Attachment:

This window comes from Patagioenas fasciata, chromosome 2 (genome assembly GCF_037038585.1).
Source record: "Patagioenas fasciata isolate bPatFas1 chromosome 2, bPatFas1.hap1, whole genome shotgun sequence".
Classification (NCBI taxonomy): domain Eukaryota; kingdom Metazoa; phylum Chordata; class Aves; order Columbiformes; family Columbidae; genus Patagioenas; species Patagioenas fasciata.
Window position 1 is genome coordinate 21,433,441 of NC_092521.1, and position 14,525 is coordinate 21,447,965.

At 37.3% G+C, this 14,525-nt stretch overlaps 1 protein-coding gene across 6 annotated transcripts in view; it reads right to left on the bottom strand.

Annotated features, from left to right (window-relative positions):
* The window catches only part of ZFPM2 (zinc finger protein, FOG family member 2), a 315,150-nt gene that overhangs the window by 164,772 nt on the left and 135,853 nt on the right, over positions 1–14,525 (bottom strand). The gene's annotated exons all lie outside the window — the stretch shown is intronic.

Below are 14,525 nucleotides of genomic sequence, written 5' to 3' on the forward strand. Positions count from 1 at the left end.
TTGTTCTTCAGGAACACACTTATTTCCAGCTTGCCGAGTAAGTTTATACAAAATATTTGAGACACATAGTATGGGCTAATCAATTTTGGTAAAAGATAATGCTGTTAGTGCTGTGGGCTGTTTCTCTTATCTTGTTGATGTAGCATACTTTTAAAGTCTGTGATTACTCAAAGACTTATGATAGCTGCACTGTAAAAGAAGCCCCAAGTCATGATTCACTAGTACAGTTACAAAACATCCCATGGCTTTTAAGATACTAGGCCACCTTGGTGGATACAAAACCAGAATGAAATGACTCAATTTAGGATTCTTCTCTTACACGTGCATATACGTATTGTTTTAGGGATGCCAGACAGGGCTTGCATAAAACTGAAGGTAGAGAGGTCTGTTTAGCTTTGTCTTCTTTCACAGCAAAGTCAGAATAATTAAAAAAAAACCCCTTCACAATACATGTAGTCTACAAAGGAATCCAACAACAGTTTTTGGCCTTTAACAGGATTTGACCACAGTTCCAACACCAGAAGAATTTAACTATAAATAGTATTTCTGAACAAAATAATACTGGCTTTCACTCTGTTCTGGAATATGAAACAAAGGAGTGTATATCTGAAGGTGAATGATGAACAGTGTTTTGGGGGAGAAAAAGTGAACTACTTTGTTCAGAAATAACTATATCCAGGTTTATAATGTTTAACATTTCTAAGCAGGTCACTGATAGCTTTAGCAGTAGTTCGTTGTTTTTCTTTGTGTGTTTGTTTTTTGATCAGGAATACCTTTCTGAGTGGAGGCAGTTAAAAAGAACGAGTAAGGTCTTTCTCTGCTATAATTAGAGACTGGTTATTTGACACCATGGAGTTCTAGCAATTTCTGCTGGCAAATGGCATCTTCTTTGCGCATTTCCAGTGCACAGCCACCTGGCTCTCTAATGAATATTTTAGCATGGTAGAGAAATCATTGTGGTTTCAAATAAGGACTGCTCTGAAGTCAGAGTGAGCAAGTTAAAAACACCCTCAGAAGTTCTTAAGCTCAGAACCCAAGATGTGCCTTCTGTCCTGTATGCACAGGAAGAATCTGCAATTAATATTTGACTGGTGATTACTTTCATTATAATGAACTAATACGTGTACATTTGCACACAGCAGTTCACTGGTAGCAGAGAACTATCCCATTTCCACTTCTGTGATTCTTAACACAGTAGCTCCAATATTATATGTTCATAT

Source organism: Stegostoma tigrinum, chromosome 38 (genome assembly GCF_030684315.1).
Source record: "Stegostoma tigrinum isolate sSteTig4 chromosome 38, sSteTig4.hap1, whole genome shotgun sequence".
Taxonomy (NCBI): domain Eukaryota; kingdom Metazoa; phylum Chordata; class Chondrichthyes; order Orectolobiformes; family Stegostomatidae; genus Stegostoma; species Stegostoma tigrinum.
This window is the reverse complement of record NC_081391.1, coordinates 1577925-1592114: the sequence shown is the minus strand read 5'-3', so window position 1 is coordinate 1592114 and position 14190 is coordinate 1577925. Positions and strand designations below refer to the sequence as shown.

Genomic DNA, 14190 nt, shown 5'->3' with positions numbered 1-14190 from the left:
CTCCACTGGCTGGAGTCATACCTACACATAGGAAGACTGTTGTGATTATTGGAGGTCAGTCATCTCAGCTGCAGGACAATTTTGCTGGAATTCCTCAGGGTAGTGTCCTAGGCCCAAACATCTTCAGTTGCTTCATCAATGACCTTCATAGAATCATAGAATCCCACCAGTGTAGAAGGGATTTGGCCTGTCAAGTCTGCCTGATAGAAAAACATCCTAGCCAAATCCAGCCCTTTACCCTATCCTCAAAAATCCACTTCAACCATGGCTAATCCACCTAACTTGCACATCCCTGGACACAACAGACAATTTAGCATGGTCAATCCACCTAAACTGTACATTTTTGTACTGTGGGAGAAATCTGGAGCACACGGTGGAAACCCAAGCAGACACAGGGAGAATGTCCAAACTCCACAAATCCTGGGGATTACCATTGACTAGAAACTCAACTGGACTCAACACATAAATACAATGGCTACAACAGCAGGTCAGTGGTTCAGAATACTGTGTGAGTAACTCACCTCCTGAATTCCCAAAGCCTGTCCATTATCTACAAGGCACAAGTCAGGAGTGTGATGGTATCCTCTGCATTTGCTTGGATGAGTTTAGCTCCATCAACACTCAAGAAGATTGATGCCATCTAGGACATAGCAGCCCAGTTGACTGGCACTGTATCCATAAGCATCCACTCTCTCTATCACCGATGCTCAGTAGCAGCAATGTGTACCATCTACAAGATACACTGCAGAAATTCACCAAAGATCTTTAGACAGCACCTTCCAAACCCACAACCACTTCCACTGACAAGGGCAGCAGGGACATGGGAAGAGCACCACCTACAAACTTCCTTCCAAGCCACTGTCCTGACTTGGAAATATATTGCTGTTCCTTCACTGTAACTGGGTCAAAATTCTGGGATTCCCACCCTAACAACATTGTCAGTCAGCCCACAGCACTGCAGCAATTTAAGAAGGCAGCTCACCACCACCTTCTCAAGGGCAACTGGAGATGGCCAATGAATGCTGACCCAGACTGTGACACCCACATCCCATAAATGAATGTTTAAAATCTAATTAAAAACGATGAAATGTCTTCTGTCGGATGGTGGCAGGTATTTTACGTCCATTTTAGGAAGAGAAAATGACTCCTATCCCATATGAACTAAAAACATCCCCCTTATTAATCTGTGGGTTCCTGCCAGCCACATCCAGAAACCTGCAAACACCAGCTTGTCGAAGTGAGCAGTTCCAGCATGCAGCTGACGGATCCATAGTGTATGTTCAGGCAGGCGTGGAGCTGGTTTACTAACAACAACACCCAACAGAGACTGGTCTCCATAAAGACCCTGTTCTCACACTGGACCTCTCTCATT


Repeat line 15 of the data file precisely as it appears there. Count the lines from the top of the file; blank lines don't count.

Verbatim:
CTCCACTGGCTGGAGTCATACCTACACATAGGAAGACTGTTGTGATTATTGGAGGTCAGTCATCTCAGCTGCAGGACAATTTTGCTGGAATTCCTCAGGGTAGTGTCCTAGGCCCAAACATCTTCAGTTGCTTCATCAATGACCTTCATAGAATCATAGAATCCCACCAGTGTAGAAGGGATTTGGCCTGTCAAGTCTGCCTGATAGAAAAACATCCTAGCCAAATCCAGCCCTTTACCCTATCCTCAAAAATCCACTTCAACCATGGCTAATCCACCTAACTTGCACATCCCTGGACACAACAGACAATTTAGCATGGTCAATCCACCTAAACTGTACATTTTTGTACTGTGGGAGAAATCTGGAGCACACGGTGGAAACCCAAGCAGACACAGGGAGAATGTCCAAACTCCACAAATCCTGGGGATTACCATTGACTAGAAACTCAACTGGACTCAACACATAAATACAATGGCTACAACAGCAGGTCAGTGGTTCAGAATACTGTGTGAGTAACTCACCTCCTGAATTCCCAAAGCCTGTCCATTATCTACAAGGCACAAGTCAGGAGTGTGATGGTATCCTCTGCATTTGCTTGGATGAGTTTAGCTCCATCAACACTCAAGAAGATTGATGCCATCTAGGACATAGCAGCCCAGTTGACTGGCACTGTATCCATAAGCATCCACTCTCTCTATCACCGATGCTCAGTAGCAGCAATGTGTACCATCTACAAGATACACTGCAGAAATTCACCAAAGATCTTTAGACAGCACCTTCCAAACCCACAACCACTTCCACTGACAAGGGCAGCAGGGACATGGGAAGAGCACCACCTACAAACTTCCTTCCAAGCCACTGTCCTGACTTGGAAATATATTGCTGTTCCTTCACTGTAACTGGGTCAAAATTCTGGGATTCCCACCCTAACAACATTGTCAGTCAGCCCACAGCACTGCAGCAATTTAAGAAGGCAGCTCACCACCACCTTCTCAAGGGCAACTGGAGATGGCCAATGAATGCTGACCCAGACTGTGACACCCACATCCCATAAATGAATGTTTAAAATCTAATTAAAAACGATGAAATGTCTTCTGTCGGATGGTGGCAGGTATTTTACGTCCATTTTAGGAAGAGAAAATGACTCCTATCCCATATGAACTAAAAACATCCCCCTTATTAATCTGTGGGTTCCTGCCAGCCACATCCAGAAACCTGCAAACACCAGCTTGTCGAAGTGAGCAGTTCCAGCATGCAGCTGACGGATCCATAGTGTATGTTCAGGCAGGCGTGGAGCTGGTTTACTAACAACAACACCCAACAGAGACTGGTCTCCATAAAGACCCTGTTCTCACACTGGACCTCTCTCATT